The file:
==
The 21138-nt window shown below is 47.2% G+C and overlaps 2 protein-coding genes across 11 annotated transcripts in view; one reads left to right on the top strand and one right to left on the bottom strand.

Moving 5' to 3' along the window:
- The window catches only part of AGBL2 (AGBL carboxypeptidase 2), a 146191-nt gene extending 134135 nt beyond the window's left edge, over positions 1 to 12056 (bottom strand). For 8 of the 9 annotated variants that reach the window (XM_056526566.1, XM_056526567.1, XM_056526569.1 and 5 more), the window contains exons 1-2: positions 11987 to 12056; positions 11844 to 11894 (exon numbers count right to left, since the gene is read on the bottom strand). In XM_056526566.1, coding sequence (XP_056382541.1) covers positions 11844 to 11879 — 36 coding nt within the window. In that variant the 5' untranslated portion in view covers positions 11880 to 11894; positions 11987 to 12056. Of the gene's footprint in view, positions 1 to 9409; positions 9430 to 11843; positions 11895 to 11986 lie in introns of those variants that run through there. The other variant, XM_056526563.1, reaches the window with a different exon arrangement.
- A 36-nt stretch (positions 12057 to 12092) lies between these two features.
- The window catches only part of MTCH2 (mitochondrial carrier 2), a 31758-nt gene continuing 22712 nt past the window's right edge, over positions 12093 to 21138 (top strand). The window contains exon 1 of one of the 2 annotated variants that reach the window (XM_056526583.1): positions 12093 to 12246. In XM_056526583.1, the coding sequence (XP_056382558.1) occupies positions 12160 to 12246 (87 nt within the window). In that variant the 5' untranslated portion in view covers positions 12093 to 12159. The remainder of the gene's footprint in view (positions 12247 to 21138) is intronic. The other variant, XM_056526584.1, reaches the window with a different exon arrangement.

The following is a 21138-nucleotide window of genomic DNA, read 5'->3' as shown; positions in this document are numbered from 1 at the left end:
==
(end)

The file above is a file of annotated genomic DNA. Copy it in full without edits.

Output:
The 21138-nt window shown below is 47.2% G+C and overlaps 2 protein-coding genes across 11 annotated transcripts in view; one reads left to right on the top strand and one right to left on the bottom strand.

Moving 5' to 3' along the window:
- The window catches only part of AGBL2 (AGBL carboxypeptidase 2), a 146191-nt gene extending 134135 nt beyond the window's left edge, over positions 1 to 12056 (bottom strand). For 8 of the 9 annotated variants that reach the window (XM_056526566.1, XM_056526567.1, XM_056526569.1 and 5 more), the window contains exons 1-2: positions 11987 to 12056; positions 11844 to 11894 (exon numbers count right to left, since the gene is read on the bottom strand). In XM_056526566.1, coding sequence (XP_056382541.1) covers positions 11844 to 11879 — 36 coding nt within the window. In that variant the 5' untranslated portion in view covers positions 11880 to 11894; positions 11987 to 12056. Of the gene's footprint in view, positions 1 to 9409; positions 9430 to 11843; positions 11895 to 11986 lie in introns of those variants that run through there. The other variant, XM_056526563.1, reaches the window with a different exon arrangement.
- A 36-nt stretch (positions 12057 to 12092) lies between these two features.
- The window catches only part of MTCH2 (mitochondrial carrier 2), a 31758-nt gene continuing 22712 nt past the window's right edge, over positions 12093 to 21138 (top strand). The window contains exon 1 of one of the 2 annotated variants that reach the window (XM_056526583.1): positions 12093 to 12246. In XM_056526583.1, the coding sequence (XP_056382558.1) occupies positions 12160 to 12246 (87 nt within the window). In that variant the 5' untranslated portion in view covers positions 12093 to 12159. The remainder of the gene's footprint in view (positions 12247 to 21138) is intronic. The other variant, XM_056526584.1, reaches the window with a different exon arrangement.

The following is a 21138-nucleotide window of genomic DNA, read 5'->3' as shown; positions in this document are numbered from 1 at the left end: